The new fall TV season is about to start, and while there will probably be some big hits in the bunch, there will also be some duds that will be quickly canceled. But will they be as swiftly canceled as these shows were?
Do No Harm
In 2013, NBC heavily promoted this modern retelling of Dr. Jekyll and Mr. Hyde. It was about an important neurosurgeon named Dr. Jason Cole (Steven Pasquale) who had an evil split personality named Ian who took over his body and brain at night, wreaking havoc everywhere he went. A simple premise, but one viewers didn’t care for—the premiere scored the lowest ratings for a midseason drama in TV history. The second episode did even worse, and NBC replaced it with reruns of Law and Order: SVU. Do No Harm didn’t even get a chance to start a planned season-long plot arc featuring future Hamilton star Lin-Manuel Miranda as another doctor who gets murdered.
In 2017, Katherine Heigl returned to series television since quitting the ABC hit Grey’s Anatomy in 2010 in pursuit of a movie career that ultimately fizzled out. This classy legal drama surrounded Heigl with an all-star cast, including Elliott Gould, Laverne Cox (Orange is the New Black), Dule Hill (The West Wing)…and Steven Pasquale from Do No Harm. And yet, viewers had doubts about Doubt. It pulled in only about five million watchers, and CBS canceled the show after two airings.
Knock Knock Live
Ryan Seacrest has his own media empire. He parlayed a hosting gig on American Idol into producing shows like Keeping Up with the Kardashians, co-hosting Live alongside Kelly Ripa each morning, a talk show called On Air based on his radio show, and creating and hosting a Fox game show/reality hybrid called Knock Knock Live. Seacrest and celebrities would head out to real people’s homes, knock on their doors, and give them prizes. After the second episode, in which Seacrest and pop star Justin Bieber arrived at a stranger’s house was watched by just two million people, Fox shut the door on Knock Knock Live.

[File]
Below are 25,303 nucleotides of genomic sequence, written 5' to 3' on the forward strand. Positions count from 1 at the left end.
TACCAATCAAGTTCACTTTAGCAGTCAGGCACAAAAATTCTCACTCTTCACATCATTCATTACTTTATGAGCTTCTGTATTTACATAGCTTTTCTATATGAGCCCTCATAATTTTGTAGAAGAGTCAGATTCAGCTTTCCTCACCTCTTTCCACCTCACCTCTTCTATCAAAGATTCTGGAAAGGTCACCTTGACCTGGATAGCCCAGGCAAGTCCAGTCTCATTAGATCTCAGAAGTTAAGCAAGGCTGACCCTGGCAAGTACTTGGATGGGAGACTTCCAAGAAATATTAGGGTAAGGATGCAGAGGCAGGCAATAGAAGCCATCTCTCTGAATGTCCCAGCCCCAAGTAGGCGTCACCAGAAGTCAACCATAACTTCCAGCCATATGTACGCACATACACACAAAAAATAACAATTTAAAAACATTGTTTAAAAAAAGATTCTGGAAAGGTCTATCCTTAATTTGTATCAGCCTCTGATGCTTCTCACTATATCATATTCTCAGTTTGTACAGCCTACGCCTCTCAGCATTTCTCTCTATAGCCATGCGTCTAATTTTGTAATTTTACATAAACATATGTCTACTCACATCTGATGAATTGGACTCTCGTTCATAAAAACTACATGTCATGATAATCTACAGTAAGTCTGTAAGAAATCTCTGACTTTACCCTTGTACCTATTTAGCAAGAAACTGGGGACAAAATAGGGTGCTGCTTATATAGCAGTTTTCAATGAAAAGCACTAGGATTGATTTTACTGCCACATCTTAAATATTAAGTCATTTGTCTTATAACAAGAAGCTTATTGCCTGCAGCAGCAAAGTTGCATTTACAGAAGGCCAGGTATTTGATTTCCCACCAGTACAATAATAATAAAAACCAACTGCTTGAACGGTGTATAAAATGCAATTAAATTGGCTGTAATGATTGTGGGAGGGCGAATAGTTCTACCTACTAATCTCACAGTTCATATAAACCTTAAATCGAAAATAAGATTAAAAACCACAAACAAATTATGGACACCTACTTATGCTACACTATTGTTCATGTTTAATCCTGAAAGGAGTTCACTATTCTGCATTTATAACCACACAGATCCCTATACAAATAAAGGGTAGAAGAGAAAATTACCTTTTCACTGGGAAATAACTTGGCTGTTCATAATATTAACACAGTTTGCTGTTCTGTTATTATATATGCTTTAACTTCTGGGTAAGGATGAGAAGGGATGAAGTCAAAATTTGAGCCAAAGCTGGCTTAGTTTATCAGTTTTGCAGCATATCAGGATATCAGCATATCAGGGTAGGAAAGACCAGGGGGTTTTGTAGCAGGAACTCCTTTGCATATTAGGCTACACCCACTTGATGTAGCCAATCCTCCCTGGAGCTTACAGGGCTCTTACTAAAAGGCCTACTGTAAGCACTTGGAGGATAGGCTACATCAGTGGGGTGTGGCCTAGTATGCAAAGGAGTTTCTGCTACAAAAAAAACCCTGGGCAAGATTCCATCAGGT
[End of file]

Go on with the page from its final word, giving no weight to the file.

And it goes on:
National Lampoon’s Animal House was a pop culture phenomenon in 1978. The lewd and wacky frat house comedy made a movie star out of Saturday Night Live star John Belushi, and made the college humor magazine National Lampoon a force in film (it would later brand the Vacation movies, for example). It also made $141 million (adjusted for inflation, that’s $532 million in 2017 dollars), and the TV networks wanted to cash in. By early 1979, three different Animal House sitcom knock-offs had hit the airwaves: ABC’s officially Lampoon-sanctioned Delta House (which starred Michelle Pfeiffer), NBC’s Brothers and Sisters (which debuted right after the Super Bowl), and CBS’s Co-Ed Fever. Delta House and Brothers and Sisters did well at first, but ratings steadily dropped and the shows were pulled after 13 and 12 episodes, respectively. Co-Ed Fever starred David Keith and Heather Thomas as students at a women’s-only college that decided to start admitting male students. Despite America having Animal House fever, very few contracted Co-Ed Fever. The show debuted as a “special preview” to fill time after the TV premiere of Rocky. Ratings were so bad CBS never aired Co-Ed Fever in its regular timeslot.